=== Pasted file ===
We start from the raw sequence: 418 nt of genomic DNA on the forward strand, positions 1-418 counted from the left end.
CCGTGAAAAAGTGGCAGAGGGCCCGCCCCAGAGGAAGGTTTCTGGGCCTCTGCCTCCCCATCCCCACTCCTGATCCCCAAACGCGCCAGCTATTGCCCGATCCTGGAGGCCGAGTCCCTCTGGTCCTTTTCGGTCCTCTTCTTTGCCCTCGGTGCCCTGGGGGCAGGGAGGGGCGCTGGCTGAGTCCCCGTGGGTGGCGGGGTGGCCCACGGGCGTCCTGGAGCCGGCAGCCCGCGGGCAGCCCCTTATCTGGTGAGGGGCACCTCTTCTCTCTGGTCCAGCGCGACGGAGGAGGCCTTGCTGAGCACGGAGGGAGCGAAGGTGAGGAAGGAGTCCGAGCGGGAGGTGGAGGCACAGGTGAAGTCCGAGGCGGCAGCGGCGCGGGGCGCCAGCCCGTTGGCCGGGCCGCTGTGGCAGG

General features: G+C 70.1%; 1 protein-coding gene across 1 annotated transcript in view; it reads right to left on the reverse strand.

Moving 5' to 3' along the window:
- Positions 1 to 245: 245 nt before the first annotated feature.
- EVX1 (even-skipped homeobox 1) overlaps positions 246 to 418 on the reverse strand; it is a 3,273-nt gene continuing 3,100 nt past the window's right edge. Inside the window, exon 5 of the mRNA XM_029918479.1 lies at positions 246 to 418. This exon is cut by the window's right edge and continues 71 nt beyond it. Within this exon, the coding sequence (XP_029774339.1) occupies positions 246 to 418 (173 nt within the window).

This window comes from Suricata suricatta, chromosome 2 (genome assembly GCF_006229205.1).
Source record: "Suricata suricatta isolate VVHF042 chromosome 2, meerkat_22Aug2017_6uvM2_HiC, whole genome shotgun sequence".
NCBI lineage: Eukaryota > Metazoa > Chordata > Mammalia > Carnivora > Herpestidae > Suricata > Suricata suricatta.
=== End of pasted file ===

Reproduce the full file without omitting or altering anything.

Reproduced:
We start from the raw sequence: 418 nt of genomic DNA on the forward strand, positions 1-418 counted from the left end.
CCGTGAAAAAGTGGCAGAGGGCCCGCCCCAGAGGAAGGTTTCTGGGCCTCTGCCTCCCCATCCCCACTCCTGATCCCCAAACGCGCCAGCTATTGCCCGATCCTGGAGGCCGAGTCCCTCTGGTCCTTTTCGGTCCTCTTCTTTGCCCTCGGTGCCCTGGGGGCAGGGAGGGGCGCTGGCTGAGTCCCCGTGGGTGGCGGGGTGGCCCACGGGCGTCCTGGAGCCGGCAGCCCGCGGGCAGCCCCTTATCTGGTGAGGGGCACCTCTTCTCTCTGGTCCAGCGCGACGGAGGAGGCCTTGCTGAGCACGGAGGGAGCGAAGGTGAGGAAGGAGTCCGAGCGGGAGGTGGAGGCACAGGTGAAGTCCGAGGCGGCAGCGGCGCGGGGCGCCAGCCCGTTGGCCGGGCCGCTGTGGCAGG

General features: G+C 70.1%; 1 protein-coding gene across 1 annotated transcript in view; it reads right to left on the reverse strand.

Moving 5' to 3' along the window:
- Positions 1 to 245: 245 nt before the first annotated feature.
- EVX1 (even-skipped homeobox 1) overlaps positions 246 to 418 on the reverse strand; it is a 3,273-nt gene continuing 3,100 nt past the window's right edge. Inside the window, exon 5 of the mRNA XM_029918479.1 lies at positions 246 to 418. This exon is cut by the window's right edge and continues 71 nt beyond it. Within this exon, the coding sequence (XP_029774339.1) occupies positions 246 to 418 (173 nt within the window).

This window comes from Suricata suricatta, chromosome 2 (genome assembly GCF_006229205.1).
Source record: "Suricata suricatta isolate VVHF042 chromosome 2, meerkat_22Aug2017_6uvM2_HiC, whole genome shotgun sequence".
NCBI lineage: Eukaryota > Metazoa > Chordata > Mammalia > Carnivora > Herpestidae > Suricata > Suricata suricatta.